In his widely acclaimed volume Our Undemocratic Constitution, Sanford Levinson boldly argued that our Constitution should not be treated with "sanctimonious reverence," but as a badly flawed document deserving revision. Now Levinson takes us deeper, asking what were the original assumptions underlying our institutions, and whether we accept those assumptions 225 years later. In Framed, Levinson challenges our belief that the most important features of our constitutions concern what rights they protect. Instead, he focuses on the fundamental procedures of governance such as congressional bicameralism; the selection of the President by the electoral college, or the dimensions of the President's veto power--not to mention the near impossibility of amending the United States Constitution. These seemingly "settled" and "hardwired" structures contribute to the now almost universally recognized "dysfunctionality" of American politics. Levinson argues that we should stop treating the United States Constitution as uniquely exemplifying the American constitutional tradition. We should be aware of the 50 state constitutions, often interestingly different--and perhaps better--than the national model. Many states have updated their constitutions by frequent amendment or by complete replacement via state constitutional conventions. California's ungovernable condition has prompted serious calls for a constitutional convention. This constant churn indicates that basic law often reaches the point where it fails and becomes obsolete. Given the experience of so many states, he writes, surely it is reasonable to believe that the U.S. Constitution merits its own updating. Whether we are concerned about making America more genuinely democratic or only about creating a system of government that can more effectively respond to contemporary challenges, we must confront the ways our constitutions, especially the United States Constitution, must be changed in fundamental ways.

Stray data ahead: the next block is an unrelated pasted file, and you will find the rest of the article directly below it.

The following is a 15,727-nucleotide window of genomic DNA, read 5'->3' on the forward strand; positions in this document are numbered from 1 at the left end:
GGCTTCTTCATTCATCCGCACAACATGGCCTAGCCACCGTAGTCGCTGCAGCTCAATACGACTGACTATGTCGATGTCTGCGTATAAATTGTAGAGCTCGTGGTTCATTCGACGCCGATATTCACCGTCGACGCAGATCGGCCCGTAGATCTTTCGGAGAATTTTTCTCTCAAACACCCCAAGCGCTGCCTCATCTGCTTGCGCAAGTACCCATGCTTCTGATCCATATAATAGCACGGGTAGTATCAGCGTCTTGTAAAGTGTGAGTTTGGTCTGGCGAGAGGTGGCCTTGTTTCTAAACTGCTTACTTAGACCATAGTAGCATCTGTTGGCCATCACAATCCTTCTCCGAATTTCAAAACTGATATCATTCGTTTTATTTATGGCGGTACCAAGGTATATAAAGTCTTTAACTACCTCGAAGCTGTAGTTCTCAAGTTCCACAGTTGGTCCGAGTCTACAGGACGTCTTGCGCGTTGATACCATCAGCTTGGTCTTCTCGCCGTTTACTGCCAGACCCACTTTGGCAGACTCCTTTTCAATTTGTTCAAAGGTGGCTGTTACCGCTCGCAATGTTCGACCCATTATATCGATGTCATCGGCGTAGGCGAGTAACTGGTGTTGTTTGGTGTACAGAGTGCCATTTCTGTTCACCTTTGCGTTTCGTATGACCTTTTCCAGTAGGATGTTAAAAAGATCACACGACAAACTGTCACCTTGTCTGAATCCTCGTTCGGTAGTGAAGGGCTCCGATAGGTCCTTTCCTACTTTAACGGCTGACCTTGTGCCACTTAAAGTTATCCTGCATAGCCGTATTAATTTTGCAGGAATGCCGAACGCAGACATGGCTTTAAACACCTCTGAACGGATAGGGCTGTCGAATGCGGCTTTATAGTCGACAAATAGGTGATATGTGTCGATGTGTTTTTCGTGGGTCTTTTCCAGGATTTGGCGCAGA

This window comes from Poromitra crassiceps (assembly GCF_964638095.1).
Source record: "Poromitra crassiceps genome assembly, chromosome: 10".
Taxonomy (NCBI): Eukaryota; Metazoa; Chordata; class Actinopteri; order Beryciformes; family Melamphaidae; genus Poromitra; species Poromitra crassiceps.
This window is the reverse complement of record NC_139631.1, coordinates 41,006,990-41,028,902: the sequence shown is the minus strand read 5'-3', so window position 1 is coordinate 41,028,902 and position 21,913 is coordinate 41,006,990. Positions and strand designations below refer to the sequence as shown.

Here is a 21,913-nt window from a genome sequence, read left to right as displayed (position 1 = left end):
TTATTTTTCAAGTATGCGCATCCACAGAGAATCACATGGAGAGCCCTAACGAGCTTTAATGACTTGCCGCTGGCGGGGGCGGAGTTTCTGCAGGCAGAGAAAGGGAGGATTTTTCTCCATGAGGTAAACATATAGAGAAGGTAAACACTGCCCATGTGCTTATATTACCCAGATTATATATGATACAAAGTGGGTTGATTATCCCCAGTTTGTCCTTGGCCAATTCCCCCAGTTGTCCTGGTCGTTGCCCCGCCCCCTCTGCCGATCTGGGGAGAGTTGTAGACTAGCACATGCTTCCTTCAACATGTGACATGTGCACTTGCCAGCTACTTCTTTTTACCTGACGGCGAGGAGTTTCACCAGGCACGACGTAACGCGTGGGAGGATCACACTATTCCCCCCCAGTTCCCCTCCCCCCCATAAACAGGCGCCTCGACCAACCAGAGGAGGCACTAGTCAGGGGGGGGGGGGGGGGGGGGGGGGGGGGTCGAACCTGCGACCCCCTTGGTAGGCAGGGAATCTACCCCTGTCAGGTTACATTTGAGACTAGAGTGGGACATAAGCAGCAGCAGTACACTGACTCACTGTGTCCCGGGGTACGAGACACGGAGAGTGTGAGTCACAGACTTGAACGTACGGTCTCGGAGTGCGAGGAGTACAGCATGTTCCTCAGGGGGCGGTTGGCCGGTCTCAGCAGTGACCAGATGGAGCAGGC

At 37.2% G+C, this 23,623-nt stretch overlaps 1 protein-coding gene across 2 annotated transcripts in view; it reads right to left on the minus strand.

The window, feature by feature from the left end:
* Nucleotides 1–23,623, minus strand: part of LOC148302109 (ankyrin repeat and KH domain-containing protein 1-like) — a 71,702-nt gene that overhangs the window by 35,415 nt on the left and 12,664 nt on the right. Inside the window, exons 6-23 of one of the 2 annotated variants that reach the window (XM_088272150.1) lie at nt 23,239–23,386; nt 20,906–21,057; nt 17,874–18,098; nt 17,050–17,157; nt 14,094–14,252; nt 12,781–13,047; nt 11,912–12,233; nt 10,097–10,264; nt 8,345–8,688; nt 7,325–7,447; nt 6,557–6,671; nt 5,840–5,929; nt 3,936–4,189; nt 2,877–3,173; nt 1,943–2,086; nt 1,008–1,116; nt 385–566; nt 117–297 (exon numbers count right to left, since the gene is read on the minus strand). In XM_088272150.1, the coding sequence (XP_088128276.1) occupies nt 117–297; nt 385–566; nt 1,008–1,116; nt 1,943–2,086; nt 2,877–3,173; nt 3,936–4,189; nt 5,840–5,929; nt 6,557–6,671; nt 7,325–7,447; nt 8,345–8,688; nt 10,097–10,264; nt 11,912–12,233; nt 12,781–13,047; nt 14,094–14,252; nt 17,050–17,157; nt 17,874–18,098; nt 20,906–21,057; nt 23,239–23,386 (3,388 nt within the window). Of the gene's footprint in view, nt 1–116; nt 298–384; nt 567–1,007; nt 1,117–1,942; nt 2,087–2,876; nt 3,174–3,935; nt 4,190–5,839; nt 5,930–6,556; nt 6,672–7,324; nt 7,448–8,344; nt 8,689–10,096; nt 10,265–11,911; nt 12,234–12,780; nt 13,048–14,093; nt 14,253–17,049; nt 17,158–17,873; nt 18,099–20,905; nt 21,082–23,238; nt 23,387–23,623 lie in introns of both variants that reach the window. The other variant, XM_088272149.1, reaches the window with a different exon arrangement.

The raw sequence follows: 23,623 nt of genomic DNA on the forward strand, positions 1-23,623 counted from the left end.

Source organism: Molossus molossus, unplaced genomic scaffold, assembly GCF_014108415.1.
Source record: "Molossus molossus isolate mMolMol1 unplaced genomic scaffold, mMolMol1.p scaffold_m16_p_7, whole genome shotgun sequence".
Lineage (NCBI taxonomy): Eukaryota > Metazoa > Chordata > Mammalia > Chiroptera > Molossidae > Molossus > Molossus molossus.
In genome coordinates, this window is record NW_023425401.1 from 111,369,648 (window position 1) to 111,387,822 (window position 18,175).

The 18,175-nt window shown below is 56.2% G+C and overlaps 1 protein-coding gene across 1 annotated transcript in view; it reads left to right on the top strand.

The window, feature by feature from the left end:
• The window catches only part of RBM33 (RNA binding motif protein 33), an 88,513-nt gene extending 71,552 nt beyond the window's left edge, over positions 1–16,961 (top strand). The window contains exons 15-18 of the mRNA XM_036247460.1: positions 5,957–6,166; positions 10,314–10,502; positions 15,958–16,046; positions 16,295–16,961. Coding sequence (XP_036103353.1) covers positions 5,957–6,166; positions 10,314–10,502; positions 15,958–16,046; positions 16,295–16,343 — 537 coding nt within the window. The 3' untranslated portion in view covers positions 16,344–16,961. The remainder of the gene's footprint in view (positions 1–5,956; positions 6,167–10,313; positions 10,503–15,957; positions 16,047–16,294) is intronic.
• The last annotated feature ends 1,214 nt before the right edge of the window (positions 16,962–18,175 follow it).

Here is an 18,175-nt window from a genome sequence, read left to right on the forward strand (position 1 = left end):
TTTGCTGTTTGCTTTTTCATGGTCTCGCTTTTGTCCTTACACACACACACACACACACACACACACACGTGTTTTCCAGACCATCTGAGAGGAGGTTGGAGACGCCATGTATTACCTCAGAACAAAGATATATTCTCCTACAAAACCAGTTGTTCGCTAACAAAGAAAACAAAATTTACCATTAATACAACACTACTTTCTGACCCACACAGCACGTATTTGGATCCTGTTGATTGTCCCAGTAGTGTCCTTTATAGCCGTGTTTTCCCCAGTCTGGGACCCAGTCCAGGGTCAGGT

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Author: Alexander Hamilton,James Madison,John Jay

Publisher: C.H.Beck

ISBN: 9783406547546

Category: Constitutional history

Page: 583

View: 7745

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The Law Makers

Author: James Willard Hurst

Publisher: The Lawbook Exchange, Ltd.

ISBN: 1584777168

Category: Business & Economics

Page: 502

View: 2766

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Speedy Study Guides

Author: Speedy Publishing

Publisher: Speedy Publishing LLC

ISBN: 1680321641

Category: Law

Page: 5

View: 8718

It is said that the US Constitution is a living document. A study guide that highlights cultural and language-born problems in understanding the Constitution, is a great way to begin a truly significant and in-depth study of this important document. Twenty-first century understanding of an Eighteenth century manifest requires expert, guided tutorials from preamble to benediction. Constitutional law study guides pinpoint relevant and timeless concepts from each Article, shows how they have been interpreted in the past, and gives significant study points for their possible affect in the future.
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Author: N.A

Publisher: N.A

ISBN: N.A

Category: United States

Page: N.A

View: 6083